Asthma Health Outcomes Project
Overviews of Surveyed Asthma ProgramsSeptember 2005
Domestic Programs: New York (cont’d)
Impact of Concurrent Patient and Physician Education on Morbidity in Children Suffering from Asthma
Asthma Coalition of Long Island
(631) 231-5864 ext. 12
The Asthma Coalition of Long Island implemented an asthma education program from 2001 to 2004 in Nassau and Suffolk Counties in New York. The main objective of the program was to assess the impact of concurrent education of parents and children as well as their pediatricians on reducing hospital admissions and emergency department (ED) visits in children suffering from asthma.
Practicing physicians were educated about early diagnosis of asthma, prevention, early intervention, and the latest advances in asthma management through several interactive discussions in the pediatricians’ offices by a team consisting of a pediatric pulmonologist/allergist and an asthma specialist nurse practitioner (ASNP). Evaluation and education was provided for children and parents through interactive sessions, follow-up visits and monthly telephone contact.
In this project, pediatric practices with the highest morbidity from asthma were targeted, and the physicians were educated in an environment familiar to them. In combination with intensive education, evaluation and support of patients by an ASNP and pulmonologist/allergist, program developers hypothesized that the project would help to reduce the ED visits and hospital admission for children.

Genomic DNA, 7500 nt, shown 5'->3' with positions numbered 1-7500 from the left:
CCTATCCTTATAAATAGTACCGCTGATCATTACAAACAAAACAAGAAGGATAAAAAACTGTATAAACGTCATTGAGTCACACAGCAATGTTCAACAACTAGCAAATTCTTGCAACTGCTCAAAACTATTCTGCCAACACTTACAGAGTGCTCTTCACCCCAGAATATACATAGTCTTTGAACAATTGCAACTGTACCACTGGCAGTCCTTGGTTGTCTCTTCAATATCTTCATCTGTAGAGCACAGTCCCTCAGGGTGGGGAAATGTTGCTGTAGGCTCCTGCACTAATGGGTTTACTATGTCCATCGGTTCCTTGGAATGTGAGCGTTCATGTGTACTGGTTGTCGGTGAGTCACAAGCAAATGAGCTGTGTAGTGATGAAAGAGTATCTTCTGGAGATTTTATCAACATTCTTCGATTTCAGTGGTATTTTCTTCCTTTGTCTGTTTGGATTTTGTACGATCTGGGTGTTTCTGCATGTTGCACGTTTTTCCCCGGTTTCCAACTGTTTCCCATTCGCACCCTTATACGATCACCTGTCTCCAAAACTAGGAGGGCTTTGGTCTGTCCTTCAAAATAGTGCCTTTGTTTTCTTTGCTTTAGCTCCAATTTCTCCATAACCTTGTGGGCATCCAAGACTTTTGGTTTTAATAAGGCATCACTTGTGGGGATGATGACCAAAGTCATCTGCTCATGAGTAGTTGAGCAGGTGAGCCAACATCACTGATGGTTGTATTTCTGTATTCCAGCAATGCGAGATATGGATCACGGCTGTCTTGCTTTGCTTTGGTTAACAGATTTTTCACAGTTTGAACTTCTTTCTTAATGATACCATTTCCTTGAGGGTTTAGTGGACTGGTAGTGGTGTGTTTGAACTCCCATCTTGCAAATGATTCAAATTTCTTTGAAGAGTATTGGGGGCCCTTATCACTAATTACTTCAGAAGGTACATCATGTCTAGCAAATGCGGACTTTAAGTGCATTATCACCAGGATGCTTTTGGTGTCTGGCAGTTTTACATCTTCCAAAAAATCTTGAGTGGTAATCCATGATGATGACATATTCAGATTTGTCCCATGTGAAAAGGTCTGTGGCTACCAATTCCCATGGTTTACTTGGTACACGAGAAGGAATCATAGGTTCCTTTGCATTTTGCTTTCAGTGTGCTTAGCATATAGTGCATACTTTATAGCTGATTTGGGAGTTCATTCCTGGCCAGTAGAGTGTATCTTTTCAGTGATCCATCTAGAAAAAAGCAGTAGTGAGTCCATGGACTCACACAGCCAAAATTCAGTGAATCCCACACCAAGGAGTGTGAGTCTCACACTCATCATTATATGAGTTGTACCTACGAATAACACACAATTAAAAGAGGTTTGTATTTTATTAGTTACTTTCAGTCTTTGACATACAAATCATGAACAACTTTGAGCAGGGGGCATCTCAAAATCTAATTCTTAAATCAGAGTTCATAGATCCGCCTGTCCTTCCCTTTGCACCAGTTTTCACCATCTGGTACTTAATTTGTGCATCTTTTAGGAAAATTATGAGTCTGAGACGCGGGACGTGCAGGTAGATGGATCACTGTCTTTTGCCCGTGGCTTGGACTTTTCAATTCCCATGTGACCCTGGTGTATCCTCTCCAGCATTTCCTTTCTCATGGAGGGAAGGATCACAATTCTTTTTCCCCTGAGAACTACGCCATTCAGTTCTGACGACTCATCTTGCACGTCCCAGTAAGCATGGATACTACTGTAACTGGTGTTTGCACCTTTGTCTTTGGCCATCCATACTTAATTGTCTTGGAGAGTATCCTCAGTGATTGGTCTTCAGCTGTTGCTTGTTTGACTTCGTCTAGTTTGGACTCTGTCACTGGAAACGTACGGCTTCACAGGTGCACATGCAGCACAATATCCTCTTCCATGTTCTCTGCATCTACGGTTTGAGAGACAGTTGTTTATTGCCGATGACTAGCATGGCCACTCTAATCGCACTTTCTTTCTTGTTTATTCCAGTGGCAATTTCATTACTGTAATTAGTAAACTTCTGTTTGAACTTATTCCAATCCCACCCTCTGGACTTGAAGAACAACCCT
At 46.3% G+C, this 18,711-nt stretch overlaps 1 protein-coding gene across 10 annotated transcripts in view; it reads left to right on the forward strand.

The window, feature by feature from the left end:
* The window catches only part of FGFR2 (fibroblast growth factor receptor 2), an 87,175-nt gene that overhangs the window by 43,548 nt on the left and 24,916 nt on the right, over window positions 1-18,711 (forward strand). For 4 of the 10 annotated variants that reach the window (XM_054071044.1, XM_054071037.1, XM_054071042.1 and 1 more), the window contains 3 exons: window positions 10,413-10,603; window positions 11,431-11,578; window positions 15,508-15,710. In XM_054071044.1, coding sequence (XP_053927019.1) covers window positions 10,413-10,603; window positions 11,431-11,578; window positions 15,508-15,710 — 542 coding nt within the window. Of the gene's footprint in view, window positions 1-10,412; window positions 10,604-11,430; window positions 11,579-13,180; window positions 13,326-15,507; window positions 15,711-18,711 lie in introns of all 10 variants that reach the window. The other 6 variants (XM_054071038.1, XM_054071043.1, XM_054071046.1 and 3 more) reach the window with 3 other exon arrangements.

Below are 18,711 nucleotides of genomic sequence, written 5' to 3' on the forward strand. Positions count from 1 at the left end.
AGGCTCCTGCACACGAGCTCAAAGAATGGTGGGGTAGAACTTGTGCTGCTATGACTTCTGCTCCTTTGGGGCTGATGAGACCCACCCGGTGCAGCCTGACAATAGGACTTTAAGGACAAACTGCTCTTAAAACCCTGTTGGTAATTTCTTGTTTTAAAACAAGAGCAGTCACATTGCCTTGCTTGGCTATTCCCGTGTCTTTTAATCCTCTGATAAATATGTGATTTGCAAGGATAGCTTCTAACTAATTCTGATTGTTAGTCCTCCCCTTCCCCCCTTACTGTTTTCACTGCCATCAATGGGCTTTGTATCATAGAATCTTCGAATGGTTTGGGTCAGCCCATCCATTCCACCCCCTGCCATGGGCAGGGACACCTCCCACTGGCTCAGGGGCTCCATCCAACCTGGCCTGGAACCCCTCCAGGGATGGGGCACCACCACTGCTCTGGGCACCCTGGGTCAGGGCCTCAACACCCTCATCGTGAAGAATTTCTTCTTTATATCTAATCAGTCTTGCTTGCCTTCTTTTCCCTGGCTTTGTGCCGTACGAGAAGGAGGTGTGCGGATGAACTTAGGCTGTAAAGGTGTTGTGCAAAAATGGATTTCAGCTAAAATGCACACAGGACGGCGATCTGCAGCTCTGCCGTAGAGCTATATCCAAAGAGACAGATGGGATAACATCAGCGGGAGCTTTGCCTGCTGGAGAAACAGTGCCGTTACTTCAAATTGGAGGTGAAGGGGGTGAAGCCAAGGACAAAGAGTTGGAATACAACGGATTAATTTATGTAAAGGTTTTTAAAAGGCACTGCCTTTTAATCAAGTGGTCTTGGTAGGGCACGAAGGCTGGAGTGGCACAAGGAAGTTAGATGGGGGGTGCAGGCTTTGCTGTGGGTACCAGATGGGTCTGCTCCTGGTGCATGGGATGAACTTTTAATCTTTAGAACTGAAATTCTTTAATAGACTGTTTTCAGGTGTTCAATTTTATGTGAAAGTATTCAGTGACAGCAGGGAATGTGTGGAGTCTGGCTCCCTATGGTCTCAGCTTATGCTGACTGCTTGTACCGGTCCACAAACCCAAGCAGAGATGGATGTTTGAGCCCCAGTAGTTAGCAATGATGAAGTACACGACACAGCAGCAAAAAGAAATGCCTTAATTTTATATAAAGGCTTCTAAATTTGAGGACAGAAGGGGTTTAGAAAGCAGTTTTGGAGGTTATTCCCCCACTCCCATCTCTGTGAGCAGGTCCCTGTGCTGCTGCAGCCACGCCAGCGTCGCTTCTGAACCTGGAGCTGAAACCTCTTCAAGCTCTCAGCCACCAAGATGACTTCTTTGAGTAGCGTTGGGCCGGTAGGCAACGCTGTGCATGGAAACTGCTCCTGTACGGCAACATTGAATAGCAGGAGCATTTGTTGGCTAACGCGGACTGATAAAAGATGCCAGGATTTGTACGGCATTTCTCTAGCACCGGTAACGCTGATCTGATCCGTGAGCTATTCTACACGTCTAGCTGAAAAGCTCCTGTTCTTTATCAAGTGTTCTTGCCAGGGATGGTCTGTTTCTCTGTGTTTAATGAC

Five health maintenance organizations agreed to collaborate and ten large pediatric practices were chosen to participate in the study. From July 2001 to June 2002, eight educational visits were made to each practice by a team consisted of an asthma specialist MD and a ASNP. Sixty patients were recruited and received one one-hour session with the asthma specialist MD and one one-hour session with the ASNP. Monthly follow-up phone calls were made to the patients for continued education and assessment.
An evaluation showed that ED visits in the intervention group showed a marked reduction from 110 to 66 in the first year (p=0.023) and 77 in the second year (p=0.024). There was a significant reduction in hospital admissions from 62 to 28 in the first year(p=0.002), and 27 in the second year (p=0.002).
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